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State v. Gentry

Court of Appeals of Nebraska

October 22, 2013

State of Nebraska, appellee,
v.
Matthew M. Gentry, appellant.

NOT DESIGNATED FOR PERMANENT PUBLICATION

Appeal from the District Court for Lancaster County: Paul D. Merritt, Jr., Judge.

Dennis R. Keefe, Lancaster County Public Defender, and Elizabeth D. Elliott for appellant.

Jon Bruning, Attorney General, and Melissa R. Vincent for appellee.

Moore, Pirtle, and Bishop, Judges.

MEMORANDUM OPINION AND JUDGMENT ON APPEAL

Bishop, Judge.

Matthew M. Gentry appeals from the decision of the district court for Lancaster County that, after a jury trial, convicted him of one count of first degree sexual assault, aggravated offense. We affirm.

FACTUAL BACKGROUND

J.L. testified that on the evening of January 13, 2012, she was celebrating her birthday with a friend. At around 8 p.m., J.L. and her friend went to a bar and J.L. had a martini. They then walked to a second bar, arriving around 9 p.m. Over the next few hours, J.L. consumed five or six drinks. At 11:45 p.m., while still at the second bar, J.L. was joined by Christine Davidson and Davidson's cousin, S.N. Shortly after midnight, J.L., Davidson, and S.N. went to a third bar, where J.L. consumed five or six shots of alcohol. J.L. testified that when they left the third bar, her state of intoxication was "at a 10" on a scale of 1 to 10. After leaving the third bar, J.L. asked Davidson and S.N. to take her home. Davidson wanted to "keep partying" and offered to let J.L. sleep at her apartment. Before they went to Davidson's apartment, the three women stopped at a fast-food restaurant to order food. A receipt showed the food was ordered at 1:21 a.m. on January 14.

When J.L., Davidson, and S.N. arrived at Davidson's apartment, Davidson's boyfriend and Gentry were already there. J.L. testified that she had never met Gentry before. While Davidson, her boyfriend, S.N., and Gentry engaged in conversation, J.L. sat on the couch and ate her food. When J.L. finished eating, Davidson showed her to the spare bedroom, which contained a sectional couch. J.L., who was wearing a dress, a sweater, a body-shaping garment, tights, and a pair of boots, removed only her boots before lying down to go to sleep. Sometime around 4 or 5 a.m., J.L. woke to find a male, later identified as Gentry, on top of her. J.L. testified that she was lying on her stomach. When she woke, her tights and body-shaping garment were "pulled down below [her] knees and [Gentry] was on top of . . . behind [her]" having sex with her. She specifically stated that "[h]is penis was in my vagina." J.L. testified that she was still drunk and that when she realized what was happening, she started to get up and said, "'I don't even know who you are.'" She also thinks she said, "'Get off of me. . . .'" According to J.L., Gentry removed his penis from her vagina and then ejaculated on her inner thigh.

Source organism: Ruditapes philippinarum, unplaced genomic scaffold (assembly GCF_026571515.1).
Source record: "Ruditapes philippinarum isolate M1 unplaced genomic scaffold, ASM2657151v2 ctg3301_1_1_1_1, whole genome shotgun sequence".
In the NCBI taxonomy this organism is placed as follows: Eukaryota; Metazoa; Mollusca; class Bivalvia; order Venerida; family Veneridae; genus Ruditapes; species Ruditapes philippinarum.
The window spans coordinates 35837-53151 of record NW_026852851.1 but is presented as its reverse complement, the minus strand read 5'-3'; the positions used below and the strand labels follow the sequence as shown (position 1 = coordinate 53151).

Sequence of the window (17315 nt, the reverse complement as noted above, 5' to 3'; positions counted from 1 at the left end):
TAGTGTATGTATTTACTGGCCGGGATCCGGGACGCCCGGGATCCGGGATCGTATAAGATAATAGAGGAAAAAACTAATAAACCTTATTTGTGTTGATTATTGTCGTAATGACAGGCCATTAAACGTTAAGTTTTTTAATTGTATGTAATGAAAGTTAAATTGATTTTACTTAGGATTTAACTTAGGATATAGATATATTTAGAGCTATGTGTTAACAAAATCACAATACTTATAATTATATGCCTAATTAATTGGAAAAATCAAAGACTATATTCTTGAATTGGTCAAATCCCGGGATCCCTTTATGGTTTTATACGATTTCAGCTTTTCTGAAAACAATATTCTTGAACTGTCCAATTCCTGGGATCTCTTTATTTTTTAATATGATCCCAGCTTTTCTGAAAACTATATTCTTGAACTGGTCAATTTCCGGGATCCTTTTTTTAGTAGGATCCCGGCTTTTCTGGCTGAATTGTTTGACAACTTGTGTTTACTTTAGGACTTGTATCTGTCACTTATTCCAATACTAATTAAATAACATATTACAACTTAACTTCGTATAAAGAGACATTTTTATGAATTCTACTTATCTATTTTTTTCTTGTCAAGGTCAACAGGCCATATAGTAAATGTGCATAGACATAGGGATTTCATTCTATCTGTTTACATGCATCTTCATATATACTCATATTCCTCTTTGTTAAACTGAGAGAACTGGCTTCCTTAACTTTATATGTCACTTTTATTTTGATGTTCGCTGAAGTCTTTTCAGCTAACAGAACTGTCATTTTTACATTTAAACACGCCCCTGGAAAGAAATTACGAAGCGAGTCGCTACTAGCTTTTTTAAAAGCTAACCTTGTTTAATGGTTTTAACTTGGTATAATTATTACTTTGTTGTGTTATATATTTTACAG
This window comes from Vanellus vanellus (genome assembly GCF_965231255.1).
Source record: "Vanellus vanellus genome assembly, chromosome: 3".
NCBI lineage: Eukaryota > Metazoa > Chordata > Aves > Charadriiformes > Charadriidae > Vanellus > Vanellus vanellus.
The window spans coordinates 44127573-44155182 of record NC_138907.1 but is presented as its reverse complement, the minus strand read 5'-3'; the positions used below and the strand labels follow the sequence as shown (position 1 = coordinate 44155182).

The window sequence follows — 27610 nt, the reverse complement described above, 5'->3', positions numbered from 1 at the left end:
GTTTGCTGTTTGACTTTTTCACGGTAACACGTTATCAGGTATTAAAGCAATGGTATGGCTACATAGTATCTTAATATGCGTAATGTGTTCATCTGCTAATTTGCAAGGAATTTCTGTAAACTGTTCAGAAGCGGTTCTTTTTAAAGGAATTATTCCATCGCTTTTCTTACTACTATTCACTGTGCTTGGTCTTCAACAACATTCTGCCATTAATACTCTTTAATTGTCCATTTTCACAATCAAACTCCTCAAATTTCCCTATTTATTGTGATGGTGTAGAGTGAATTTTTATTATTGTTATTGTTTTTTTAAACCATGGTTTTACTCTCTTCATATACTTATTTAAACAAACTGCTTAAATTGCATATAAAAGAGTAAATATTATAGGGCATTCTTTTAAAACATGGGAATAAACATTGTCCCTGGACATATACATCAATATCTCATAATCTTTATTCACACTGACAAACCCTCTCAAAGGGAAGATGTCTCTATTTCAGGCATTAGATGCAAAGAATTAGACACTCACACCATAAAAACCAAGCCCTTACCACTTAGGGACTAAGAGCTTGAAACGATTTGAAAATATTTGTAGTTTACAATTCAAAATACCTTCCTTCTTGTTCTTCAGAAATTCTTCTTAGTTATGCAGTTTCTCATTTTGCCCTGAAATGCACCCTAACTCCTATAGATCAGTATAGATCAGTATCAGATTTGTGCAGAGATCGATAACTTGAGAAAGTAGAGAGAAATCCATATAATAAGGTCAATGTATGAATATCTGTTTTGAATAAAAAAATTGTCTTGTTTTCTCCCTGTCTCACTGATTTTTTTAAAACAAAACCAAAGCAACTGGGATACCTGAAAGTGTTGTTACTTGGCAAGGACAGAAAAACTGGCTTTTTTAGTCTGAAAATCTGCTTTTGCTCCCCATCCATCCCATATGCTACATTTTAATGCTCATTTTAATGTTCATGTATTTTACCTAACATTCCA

J.L. sat up as Gentry was pulling up his pants. When J.L. again stated, "'I don't even know who you are, '" Gentry said he was the best friend of Davidson's boyfriend and then walked into the bathroom across the hall. When he returned, Gentry handed J.L. a towel and suggested that she wipe herself off. He also pointed to a spot on the couch and said, "'There's blood there.'" Gentry then cleaned the spot off the couch.

Davidson awoke when she heard voices outside of her bedroom. When Davidson entered the spare bedroom, Gentry went to the living room. When Davidson asked J.L. what happened, J.L. stated, "'Someone that I don't even know just had sex with me.'" Davidson offered to call the police, but J.L. declined because Gentry was still in the apartment. Gentry left shortly thereafter. Around 8 a.m. on January 14, 2012, J.L. woke S.N. and asked for a ride home.

Later that morning, J.L. called the police to report the incident with Gentry. The officer gave J.L. a ride to a hospital, where she was examined by a certified sexual assault nurse examiner. During the examination, the nurse took swabs of J.L.'s groin, inner thigh, and vaginal and anal cavities and sent the swabs to a laboratory for analysis. The vaginal swab tested positive for semen, and Gentry could not be excluded as the source. The nurse also examined J.L.'s genitalia and observed a "fresh" quarter-inch tear in J.L.'s posterior fourchette, i.e., the lower rim of the entry of the vagina. The nurse testified that the tear could have been caused by consensual sex.